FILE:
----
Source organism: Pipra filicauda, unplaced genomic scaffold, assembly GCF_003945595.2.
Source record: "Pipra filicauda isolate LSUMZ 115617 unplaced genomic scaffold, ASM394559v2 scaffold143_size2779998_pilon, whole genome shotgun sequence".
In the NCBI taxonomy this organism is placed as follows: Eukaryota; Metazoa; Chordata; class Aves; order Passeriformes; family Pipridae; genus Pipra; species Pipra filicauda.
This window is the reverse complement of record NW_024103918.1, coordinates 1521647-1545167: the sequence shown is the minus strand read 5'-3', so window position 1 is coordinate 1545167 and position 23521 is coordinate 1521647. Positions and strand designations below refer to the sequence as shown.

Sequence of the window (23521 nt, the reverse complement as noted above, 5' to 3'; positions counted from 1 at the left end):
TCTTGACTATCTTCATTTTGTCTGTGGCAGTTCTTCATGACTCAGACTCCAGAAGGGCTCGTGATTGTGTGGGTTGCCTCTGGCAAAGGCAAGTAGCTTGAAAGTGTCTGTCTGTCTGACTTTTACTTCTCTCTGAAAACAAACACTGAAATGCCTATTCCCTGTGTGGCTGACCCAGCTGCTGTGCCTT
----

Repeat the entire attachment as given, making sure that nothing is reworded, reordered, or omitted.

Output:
Source organism: Pipra filicauda, unplaced genomic scaffold, assembly GCF_003945595.2.
Source record: "Pipra filicauda isolate LSUMZ 115617 unplaced genomic scaffold, ASM394559v2 scaffold143_size2779998_pilon, whole genome shotgun sequence".
In the NCBI taxonomy this organism is placed as follows: Eukaryota; Metazoa; Chordata; class Aves; order Passeriformes; family Pipridae; genus Pipra; species Pipra filicauda.
This window is the reverse complement of record NW_024103918.1, coordinates 1521647-1545167: the sequence shown is the minus strand read 5'-3', so window position 1 is coordinate 1545167 and position 23521 is coordinate 1521647. Positions and strand designations below refer to the sequence as shown.

Sequence of the window (23521 nt, the reverse complement as noted above, 5' to 3'; positions counted from 1 at the left end):
TCTTGACTATCTTCATTTTGTCTGTGGCAGTTCTTCATGACTCAGACTCCAGAAGGGCTCGTGATTGTGTGGGTTGCCTCTGGCAAAGGCAAGTAGCTTGAAAGTGTCTGTCTGTCTGACTTTTACTTCTCTCTGAAAACAAACACTGAAATGCCTATTCCCTGTGTGGCTGACCCAGCTGCTGTGCCTT